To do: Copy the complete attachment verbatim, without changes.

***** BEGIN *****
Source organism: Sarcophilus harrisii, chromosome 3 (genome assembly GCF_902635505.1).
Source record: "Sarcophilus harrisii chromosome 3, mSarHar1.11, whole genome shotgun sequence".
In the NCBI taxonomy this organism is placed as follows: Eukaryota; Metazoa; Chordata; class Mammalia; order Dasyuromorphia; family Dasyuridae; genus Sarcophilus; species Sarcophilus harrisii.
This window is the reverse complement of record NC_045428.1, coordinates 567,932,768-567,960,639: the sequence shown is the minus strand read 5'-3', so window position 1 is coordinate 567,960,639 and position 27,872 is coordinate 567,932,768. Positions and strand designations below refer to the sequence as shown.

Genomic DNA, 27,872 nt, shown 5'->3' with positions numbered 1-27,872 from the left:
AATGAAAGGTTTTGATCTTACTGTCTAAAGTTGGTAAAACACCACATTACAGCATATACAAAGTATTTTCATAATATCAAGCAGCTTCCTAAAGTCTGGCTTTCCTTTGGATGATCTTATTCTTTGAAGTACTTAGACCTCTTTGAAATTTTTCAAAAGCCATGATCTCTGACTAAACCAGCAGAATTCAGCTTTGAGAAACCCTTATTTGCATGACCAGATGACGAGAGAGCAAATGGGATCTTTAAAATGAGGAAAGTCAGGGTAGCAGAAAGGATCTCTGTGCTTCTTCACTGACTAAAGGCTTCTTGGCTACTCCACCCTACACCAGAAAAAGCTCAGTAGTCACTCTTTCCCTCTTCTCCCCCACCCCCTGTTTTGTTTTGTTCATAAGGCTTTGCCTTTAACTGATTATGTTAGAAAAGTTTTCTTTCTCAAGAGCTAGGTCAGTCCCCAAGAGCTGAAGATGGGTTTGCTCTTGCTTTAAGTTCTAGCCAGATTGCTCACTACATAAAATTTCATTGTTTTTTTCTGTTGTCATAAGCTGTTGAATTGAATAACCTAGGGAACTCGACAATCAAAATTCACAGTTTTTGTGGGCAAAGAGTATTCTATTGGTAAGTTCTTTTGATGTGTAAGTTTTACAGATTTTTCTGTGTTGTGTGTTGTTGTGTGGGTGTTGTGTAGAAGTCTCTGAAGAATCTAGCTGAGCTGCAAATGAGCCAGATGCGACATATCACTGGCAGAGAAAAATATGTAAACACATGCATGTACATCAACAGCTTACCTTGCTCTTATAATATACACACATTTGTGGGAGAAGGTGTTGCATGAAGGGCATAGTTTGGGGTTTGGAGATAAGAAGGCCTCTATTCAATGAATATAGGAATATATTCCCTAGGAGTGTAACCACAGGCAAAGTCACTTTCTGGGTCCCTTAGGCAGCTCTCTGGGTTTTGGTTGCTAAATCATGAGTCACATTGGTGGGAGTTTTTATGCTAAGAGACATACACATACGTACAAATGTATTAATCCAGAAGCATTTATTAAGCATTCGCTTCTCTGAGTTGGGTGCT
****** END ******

Source organism: Sarcophilus harrisii, chromosome 3 (genome assembly GCF_902635505.1).
Source record: "Sarcophilus harrisii chromosome 3, mSarHar1.11, whole genome shotgun sequence".
In the NCBI taxonomy this organism is placed as follows: Eukaryota; Metazoa; Chordata; class Mammalia; order Dasyuromorphia; family Dasyuridae; genus Sarcophilus; species Sarcophilus harrisii.
This window is the reverse complement of record NC_045428.1, coordinates 567,932,768-567,960,639: the sequence shown is the minus strand read 5'-3', so window position 1 is coordinate 567,960,639 and position 27,872 is coordinate 567,932,768. Positions and strand designations below refer to the sequence as shown.

Genomic DNA, 27,872 nt, shown 5'->3' with positions numbered 1-27,872 from the left:
AATGAAAGGTTTTGATCTTACTGTCTAAAGTTGGTAAAACACCACATTACAGCATATACAAAGTATTTTCATAATATCAAGCAGCTTCCTAAAGTCTGGCTTTCCTTTGGATGATCTTATTCTTTGAAGTACTTAGACCTCTTTGAAATTTTTCAAAAGCCATGATCTCTGACTAAACCAGCAGAATTCAGCTTTGAGAAACCCTTATTTGCATGACCAGATGACGAGAGAGCAAATGGGATCTTTAAAATGAGGAAAGTCAGGGTAGCAGAAAGGATCTCTGTGCTTCTTCACTGACTAAAGGCTTCTTGGCTACTCCACCCTACACCAGAAAAAGCTCAGTAGTCACTCTTTCCCTCTTCTCCCCCACCCCCTGTTTTGTTTTGTTCATAAGGCTTTGCCTTTAACTGATTATGTTAGAAAAGTTTTCTTTCTCAAGAGCTAGGTCAGTCCCCAAGAGCTGAAGATGGGTTTGCTCTTGCTTTAAGTTCTAGCCAGATTGCTCACTACATAAAATTTCATTGTTTTTTTCTGTTGTCATAAGCTGTTGAATTGAATAACCTAGGGAACTCGACAATCAAAATTCACAGTTTTTGTGGGCAAAGAGTATTCTATTGGTAAGTTCTTTTGATGTGTAAGTTTTACAGATTTTTCTGTGTTGTGTGTTGTTGTGTGGGTGTTGTGTAGAAGTCTCTGAAGAATCTAGCTGAGCTGCAAATGAGCCAGATGCGACATATCACTGGCAGAGAAAAATATGTAAACACATGCATGTACATCAACAGCTTACCTTGCTCTTATAATATACACACATTTGTGGGAGAAGGTGTTGCATGAAGGGCATAGTTTGGGGTTTGGAGATAAGAAGGCCTCTATTCAATGAATATAGGAATATATTCCCTAGGAGTGTAACCACAGGCAAAGTCACTTTCTGGGTCCCTTAGGCAGCTCTCTGGGTTTTGGTTGCTAAATCATGAGTCACATTGGTGGGAGTTTTTATGCTAAGAGACATACACATACGTACAAATGTATTAATCCAGAAGCATTTATTAAGCATTCGCTTCTCTGAGTTGGGTGCT